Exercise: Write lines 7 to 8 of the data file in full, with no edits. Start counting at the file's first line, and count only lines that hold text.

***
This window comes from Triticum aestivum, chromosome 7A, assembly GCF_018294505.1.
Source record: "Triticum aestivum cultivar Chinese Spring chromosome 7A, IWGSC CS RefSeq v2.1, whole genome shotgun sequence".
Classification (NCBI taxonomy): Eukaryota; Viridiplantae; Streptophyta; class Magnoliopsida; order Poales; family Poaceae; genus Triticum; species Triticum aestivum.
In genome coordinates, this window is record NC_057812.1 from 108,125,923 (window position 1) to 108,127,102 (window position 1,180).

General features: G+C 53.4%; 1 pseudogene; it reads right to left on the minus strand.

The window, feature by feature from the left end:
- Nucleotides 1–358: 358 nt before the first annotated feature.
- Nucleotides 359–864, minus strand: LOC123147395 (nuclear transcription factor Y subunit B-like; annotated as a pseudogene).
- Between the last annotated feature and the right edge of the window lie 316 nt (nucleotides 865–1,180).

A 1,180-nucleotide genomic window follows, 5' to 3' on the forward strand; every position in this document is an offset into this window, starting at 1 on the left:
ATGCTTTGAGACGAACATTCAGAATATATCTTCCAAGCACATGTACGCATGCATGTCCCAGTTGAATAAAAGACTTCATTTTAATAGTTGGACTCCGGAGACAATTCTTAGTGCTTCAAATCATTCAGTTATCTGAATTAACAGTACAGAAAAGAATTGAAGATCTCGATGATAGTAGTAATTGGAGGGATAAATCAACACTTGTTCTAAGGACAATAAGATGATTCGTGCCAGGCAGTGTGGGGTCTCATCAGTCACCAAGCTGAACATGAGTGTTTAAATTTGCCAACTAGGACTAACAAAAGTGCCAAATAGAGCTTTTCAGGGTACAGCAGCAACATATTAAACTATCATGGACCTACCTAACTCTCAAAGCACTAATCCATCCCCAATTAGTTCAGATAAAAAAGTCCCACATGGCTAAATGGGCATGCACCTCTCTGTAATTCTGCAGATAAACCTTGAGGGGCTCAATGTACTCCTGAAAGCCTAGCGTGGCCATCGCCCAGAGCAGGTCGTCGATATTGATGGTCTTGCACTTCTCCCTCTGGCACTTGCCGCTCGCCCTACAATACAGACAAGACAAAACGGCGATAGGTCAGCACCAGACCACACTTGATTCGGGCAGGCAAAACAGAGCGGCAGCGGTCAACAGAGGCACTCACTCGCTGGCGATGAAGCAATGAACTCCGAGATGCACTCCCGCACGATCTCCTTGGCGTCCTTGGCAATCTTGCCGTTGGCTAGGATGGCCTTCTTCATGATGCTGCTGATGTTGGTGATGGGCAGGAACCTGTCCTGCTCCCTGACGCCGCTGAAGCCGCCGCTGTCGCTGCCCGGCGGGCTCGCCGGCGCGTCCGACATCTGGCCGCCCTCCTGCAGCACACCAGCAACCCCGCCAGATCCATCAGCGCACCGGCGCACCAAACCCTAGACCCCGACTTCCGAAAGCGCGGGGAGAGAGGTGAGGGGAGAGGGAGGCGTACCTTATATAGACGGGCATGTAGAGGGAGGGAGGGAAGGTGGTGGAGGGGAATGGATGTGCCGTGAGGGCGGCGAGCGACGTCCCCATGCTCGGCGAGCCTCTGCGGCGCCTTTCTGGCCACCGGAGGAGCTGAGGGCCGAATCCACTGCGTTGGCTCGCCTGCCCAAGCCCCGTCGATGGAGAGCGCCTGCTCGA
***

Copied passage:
- Nucleotides 1–358: 358 nt before the first annotated feature.
- Nucleotides 359–864, minus strand: LOC123147395 (nuclear transcription factor Y subunit B-like; annotated as a pseudogene).